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When Cllr Pat Karney Dined With Margaret Thatcher

MCR's well-known City Centre Spokesman reveals a remarkable date with Thatcher

Published on April 15th 2013.


When Cllr Pat Karney Dined With Margaret Thatcher
 

I HAVE agonised about this for years but I've decided it's time to come out of the closet.

I had dinner with Margaret Thatcher.  

It was a memorable occasion that gave me insight into the so-called Thatcher phenomena. It wasn't a tête-à-tête but it was intimate with only four people in the group.  

I learnt at the LSE dinner that she was a scientist by training and was interested in ideas, evidence and argument. That made her distinct and still lends her an authority the present public relations politicos in high office don't possess.

She had come to speak at the Tory Club at London School of Economics (LSE) when she was Education Minister in the Heath Government in the early seventies.  

I was at the LSE, and one of my friends from the north was a leadling light in the club (bizzarely I thought). He invited me along. 

I was studying politics and economics but I wanted to be a journalist, so that's my alibi as a Labour Party member, for finding myself having dinner with HER and two others after the Tory Club meeting. I recall we ate a very London Shepherd's Pie, totally different from the ones I was used to up here. 

How could I have guessed four decades ago at the impact she would have on the country and on my city? Nobody even thought she had a chance of being the Tory leader. 

The memories and conversations are still vivid.

Margaret Thatcher Around The Time When Cllr Karney Met HerMargaret Thatcher around the time Cllr Karney met her

First off, she didn't have a 'special presence' as so many have claimed. She struck me as a suburban and pedestrian politician dressed modestly, and with a suburban lady's hair-do, a million miles from the full-on magnificent blond halo that was to come later.

She talked about her father (Alderman Roberts) a lot, and what the Labour Party had done to him. It was a big issue with Thatcher that the Labour Party had aggressively resisted him in Grantham.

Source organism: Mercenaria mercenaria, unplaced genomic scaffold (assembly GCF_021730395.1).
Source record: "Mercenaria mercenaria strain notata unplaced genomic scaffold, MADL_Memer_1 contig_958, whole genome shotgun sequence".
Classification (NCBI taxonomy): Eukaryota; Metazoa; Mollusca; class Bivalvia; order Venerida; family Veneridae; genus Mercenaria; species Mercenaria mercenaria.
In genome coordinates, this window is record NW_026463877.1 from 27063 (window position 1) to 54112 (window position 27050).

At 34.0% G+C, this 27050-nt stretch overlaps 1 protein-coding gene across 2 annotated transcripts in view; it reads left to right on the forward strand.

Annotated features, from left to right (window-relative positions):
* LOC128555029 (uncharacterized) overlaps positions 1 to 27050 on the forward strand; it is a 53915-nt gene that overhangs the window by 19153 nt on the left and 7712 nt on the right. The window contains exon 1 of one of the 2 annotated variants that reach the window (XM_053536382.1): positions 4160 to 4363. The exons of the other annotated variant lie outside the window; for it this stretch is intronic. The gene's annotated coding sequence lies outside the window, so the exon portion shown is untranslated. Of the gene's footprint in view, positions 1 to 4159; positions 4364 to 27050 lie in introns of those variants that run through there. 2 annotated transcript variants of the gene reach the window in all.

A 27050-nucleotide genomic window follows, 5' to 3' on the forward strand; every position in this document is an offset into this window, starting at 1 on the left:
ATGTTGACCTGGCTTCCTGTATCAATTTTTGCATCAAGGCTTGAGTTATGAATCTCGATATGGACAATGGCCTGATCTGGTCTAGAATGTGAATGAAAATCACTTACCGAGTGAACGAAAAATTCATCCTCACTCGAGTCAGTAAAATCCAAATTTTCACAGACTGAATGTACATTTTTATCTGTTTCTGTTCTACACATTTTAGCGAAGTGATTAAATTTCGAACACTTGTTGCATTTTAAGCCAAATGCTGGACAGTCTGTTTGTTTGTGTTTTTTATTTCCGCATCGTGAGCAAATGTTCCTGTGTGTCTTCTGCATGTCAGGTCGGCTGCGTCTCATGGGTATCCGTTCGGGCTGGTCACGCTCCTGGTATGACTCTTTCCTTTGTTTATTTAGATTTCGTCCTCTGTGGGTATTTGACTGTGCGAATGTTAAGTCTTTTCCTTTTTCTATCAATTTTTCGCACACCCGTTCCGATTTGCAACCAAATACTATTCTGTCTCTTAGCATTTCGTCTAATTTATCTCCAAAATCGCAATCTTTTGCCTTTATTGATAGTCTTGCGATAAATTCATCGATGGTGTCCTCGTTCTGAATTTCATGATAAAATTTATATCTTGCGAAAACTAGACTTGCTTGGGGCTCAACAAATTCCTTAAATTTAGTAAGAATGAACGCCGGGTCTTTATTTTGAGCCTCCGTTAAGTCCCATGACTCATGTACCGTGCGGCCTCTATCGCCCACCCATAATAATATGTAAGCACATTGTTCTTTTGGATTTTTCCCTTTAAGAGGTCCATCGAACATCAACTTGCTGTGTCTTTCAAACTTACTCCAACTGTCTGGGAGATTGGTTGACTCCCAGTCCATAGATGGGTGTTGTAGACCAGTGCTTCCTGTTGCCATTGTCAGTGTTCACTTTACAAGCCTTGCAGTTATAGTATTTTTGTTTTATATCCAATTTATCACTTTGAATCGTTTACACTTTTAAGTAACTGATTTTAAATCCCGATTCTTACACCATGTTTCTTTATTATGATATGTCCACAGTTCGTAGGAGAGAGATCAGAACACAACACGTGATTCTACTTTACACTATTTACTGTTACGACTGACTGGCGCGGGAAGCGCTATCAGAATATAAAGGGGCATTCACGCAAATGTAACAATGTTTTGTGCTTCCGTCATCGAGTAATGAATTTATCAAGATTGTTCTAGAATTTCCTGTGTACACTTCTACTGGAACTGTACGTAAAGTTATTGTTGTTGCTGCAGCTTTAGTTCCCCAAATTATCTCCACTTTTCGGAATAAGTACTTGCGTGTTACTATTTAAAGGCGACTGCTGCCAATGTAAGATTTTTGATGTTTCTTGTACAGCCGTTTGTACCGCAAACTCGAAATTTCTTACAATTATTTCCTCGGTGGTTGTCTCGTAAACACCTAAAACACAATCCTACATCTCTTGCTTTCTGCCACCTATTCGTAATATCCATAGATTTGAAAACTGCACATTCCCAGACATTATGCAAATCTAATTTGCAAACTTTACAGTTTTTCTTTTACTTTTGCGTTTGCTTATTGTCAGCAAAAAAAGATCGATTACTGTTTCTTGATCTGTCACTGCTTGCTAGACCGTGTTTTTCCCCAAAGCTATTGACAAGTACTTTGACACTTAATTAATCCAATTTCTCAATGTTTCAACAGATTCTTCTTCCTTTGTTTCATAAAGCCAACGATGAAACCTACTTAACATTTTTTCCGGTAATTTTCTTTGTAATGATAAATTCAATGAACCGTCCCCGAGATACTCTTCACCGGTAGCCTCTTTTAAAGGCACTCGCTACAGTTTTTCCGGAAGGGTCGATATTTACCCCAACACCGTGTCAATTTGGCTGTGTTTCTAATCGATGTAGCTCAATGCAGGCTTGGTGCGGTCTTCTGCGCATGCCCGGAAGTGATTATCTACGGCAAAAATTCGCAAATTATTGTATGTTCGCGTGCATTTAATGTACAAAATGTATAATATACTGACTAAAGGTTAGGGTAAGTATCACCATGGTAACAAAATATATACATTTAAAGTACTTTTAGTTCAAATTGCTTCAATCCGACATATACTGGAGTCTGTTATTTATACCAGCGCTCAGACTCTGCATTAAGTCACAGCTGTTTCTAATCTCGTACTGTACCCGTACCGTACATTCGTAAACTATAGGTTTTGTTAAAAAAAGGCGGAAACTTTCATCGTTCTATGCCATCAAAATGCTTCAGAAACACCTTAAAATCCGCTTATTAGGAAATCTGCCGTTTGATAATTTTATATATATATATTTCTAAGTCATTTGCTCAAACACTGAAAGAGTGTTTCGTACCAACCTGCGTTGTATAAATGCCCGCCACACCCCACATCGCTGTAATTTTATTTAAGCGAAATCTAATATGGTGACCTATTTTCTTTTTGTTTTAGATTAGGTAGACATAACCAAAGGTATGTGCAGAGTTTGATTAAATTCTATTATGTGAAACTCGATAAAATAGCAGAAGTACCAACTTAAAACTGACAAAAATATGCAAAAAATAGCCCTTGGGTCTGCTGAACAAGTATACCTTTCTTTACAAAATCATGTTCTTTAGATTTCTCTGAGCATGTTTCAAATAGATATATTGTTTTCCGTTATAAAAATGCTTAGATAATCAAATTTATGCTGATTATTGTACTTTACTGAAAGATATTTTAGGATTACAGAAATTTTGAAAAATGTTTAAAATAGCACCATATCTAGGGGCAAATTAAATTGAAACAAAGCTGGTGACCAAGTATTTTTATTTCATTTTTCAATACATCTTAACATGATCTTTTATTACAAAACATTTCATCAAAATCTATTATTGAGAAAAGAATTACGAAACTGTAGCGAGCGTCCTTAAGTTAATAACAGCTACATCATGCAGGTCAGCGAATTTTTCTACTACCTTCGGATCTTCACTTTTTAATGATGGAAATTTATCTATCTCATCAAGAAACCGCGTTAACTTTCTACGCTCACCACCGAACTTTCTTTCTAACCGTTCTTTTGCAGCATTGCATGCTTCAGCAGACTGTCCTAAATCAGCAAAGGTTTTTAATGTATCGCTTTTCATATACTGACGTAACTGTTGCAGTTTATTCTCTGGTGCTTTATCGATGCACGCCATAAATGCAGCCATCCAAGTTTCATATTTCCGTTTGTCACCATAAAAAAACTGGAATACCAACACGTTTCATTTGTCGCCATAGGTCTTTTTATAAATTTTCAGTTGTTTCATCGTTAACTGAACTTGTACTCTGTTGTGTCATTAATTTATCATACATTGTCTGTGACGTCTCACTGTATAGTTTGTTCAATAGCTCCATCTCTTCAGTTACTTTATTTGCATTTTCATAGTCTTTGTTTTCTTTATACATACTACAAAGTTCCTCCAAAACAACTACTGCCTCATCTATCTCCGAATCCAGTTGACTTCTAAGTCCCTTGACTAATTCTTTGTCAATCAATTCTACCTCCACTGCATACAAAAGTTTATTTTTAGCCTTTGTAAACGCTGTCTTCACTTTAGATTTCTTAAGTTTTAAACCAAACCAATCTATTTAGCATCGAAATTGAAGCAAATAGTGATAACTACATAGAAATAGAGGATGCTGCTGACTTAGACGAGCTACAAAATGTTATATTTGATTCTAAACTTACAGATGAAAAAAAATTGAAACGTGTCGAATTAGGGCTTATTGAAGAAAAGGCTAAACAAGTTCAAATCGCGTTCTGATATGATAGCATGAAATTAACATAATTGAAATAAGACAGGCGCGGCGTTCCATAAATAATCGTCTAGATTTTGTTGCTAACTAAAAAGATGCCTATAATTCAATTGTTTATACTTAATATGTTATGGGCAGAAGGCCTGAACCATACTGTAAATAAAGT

Immediately, I could tell her purpose in life was to impress her father, an independent on Grantham Council who had no truck with collectivism of any kind. Trade unions were a no-no for Councillor Roberts, and in turn they would be a no-no for Prime Minister Thatcher.  

I sensed the pain of her being patronised by the Tory grandees. They were all male of course, and it seemed to me, natural and right, that her second purpose in life was to take them on and prove the world is not just about wealthy middle-aged men.  

She was very polite and very discreet in her opinions, again something at odds with her public persona later. When I raised some ideas about Edward Heath - the biggest sulk in modern politics - she was controlled but her face gave the game away, clearly she shared similar thoughts. 

I cannot stress enough that she did not turn heads.

If as the Daily Telegraph now claims, she was Boadicea with pearls, she learnt the part.  

As her personal private secretary, and later Cabinet Secretary, Lord Butler has often said, her behaviour and bottle came paradoxically from under-confidence rather than haughty arrogance. She was always playing up to the role, fighting her grammar school path to power despite the public school patronage in the Tories. 

There have been politicians where charisma is immediately evident.

When you met Michael Heseltine and Tony Blair they lit up the room in a way you would never forget. 

Thatcher at that first meal had none of that. She was more like a John Major or a Gordon Brown, two other PMs I’ve met.

I digress but John Major was so super pedestrian that when he came up after the IRA bomb he sat opposite Richard Leese and me, civil servants at the back, and took out a little notebook from his inside pocket and said, "Now, tell me what you do want me to do for you?"

As it turned out he was good news for Manchester. He wanted to do the best for us, he was totally committed to getting the city back on its feet as quickly as possible.


As mentioned above with Margaret Thatcher I had no sense she would rise as far as she did, and become the most notorious British leader in a generation. 

She had luck on her side of course, and immense determination, stemming from her Grantham past, her father, and that desire to prove herself. She was adept too at dealing with, and outwitting, her 'enemies' - the miners, the trade unions and local government, the collective spirit of socialism.

The Labour Party helped her in this. My party played a big part in her victory as premier in 1979

During the 70s the Labour Party had lost contact with ordinary people and their aspirations.

Remember among many actions the labour movement (not the party itself) had supported was the unions picketing cemeteries to stop people being buried and refusing to collect the bins. This was in response to the Labour Prime Minister Jim Callaghan's pay freeze which led to the unions flexing their muscles in the so-called 'Winter of Discontent'